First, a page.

The elders and I often find ourselves marveling over God’s providence in how so many things each Lord’s Day work together without our planning it. The Sabbath School lesson (including for the children) and the Psalm devotion in the morning so often relate perfectly to where we are in the sermon text that day. We believe these “coincidences” are a confirmation that Christ is in the midst of His Church and working even through all the little details because He cares so much about us.
So I’ve been blessed on how much a recent study Mike Delgado and I are having through John Calvin’s Institutes of the Christian Religion has spoken so meaningfully to the topic that Elder Huffmaster has just begun in the Adult Sabbath School with John MacArthur’s book on anxiety (I just ordered it to follow along — if you’d like to get a copy, click here). We read what I will share below the same week of the beginning of this new Sabbath School topic, so it really stood out how timely it was to “just happen” to be on this chapter in the Institutes.
Chapter 17 in Book One of Calvin’s Institutes is focused on applying the doctrine of providence to our own great benefit in progressing through and coping with the woes of our earthly pilgrimage:
That last line applies to the emphasis of the whole chapter, as does a quote I’d like to share next that I “just happened upon” yesterday. See that we need to apply the knowledge of providence by meditation so that we personally bless our souls with rest from worry:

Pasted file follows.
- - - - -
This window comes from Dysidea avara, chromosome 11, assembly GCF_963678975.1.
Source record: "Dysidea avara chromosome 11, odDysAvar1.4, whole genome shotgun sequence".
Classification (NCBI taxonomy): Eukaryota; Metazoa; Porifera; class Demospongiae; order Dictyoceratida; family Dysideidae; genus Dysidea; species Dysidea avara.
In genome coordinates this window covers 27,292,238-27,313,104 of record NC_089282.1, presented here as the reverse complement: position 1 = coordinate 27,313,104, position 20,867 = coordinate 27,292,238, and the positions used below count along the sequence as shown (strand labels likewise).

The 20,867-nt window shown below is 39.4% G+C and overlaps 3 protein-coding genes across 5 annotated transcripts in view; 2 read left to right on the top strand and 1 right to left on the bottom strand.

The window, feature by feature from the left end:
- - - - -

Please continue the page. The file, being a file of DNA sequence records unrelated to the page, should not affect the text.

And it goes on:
“Anxiety is the rust of life, destroying its brightness and weakening its power.–A childlike and abiding trust in Providence is its best preventive and remedy.” — Tryon Edwards
Equally providential is what Calvin says in this chapter about part of our text for tomorrow’s sermon (Genesis 45:1-15):
“If anything adverse happens, straightway he will raise up his heart here also unto God, whose hand can best impress patience and peaceful moderation of mind upon us. If Joseph had stopped to dwell upon his brothers’ treachery, he would never have been able to show a brotherly attitude toward them. But since he turned his thoughts to the Lord, forgetting the injustice, he inclined to gentleness and kindness, even to the point of comforting his brothers and saying: ‘It is not you who sold me into Egypt, but I was sent before you by God’s will, that I might save your life” [Gen. 45:5, 7-8]. ‘Indeed you intended evil against me, but the Lord turned it into good.’ [Gen. 50:20] …
“If there is no more effective remedy for anger and impatience, he has surely benefited greatly who has so learned to meditate upon God’s providence that he can always recall his mind to this point: the Lord has willed it; therefore it must be borne, not only because one may not contend against it, but also because he wills nothing but what is just and expedient. To sum this up: when we are unjustly wounded by men, let us overlook their wickedness (which would but worsen our pain and sharpen our minds to revenge), remember to mount up to God, and learn to believe for certain that whatever our enemy has wickedly committed against us was permitted and sent by God’s just dispensation.” (Section 8).
Hear Jesus, beloved:
You might sum up this devotion of focusing on providence and enjoying the fruit of such meditation with the title of a sermon Elder Huffmaster once preached: “Don’t Worry, Be Thankful”.
If you would like to read this chapter on the Institutes in full, click here (we also have quite a few copies of the Institutes in our library for your benefit; notice if you like, you also can download all the Institutes for free at this site in various digital forms; there are few resources that are better worth your devotional study time).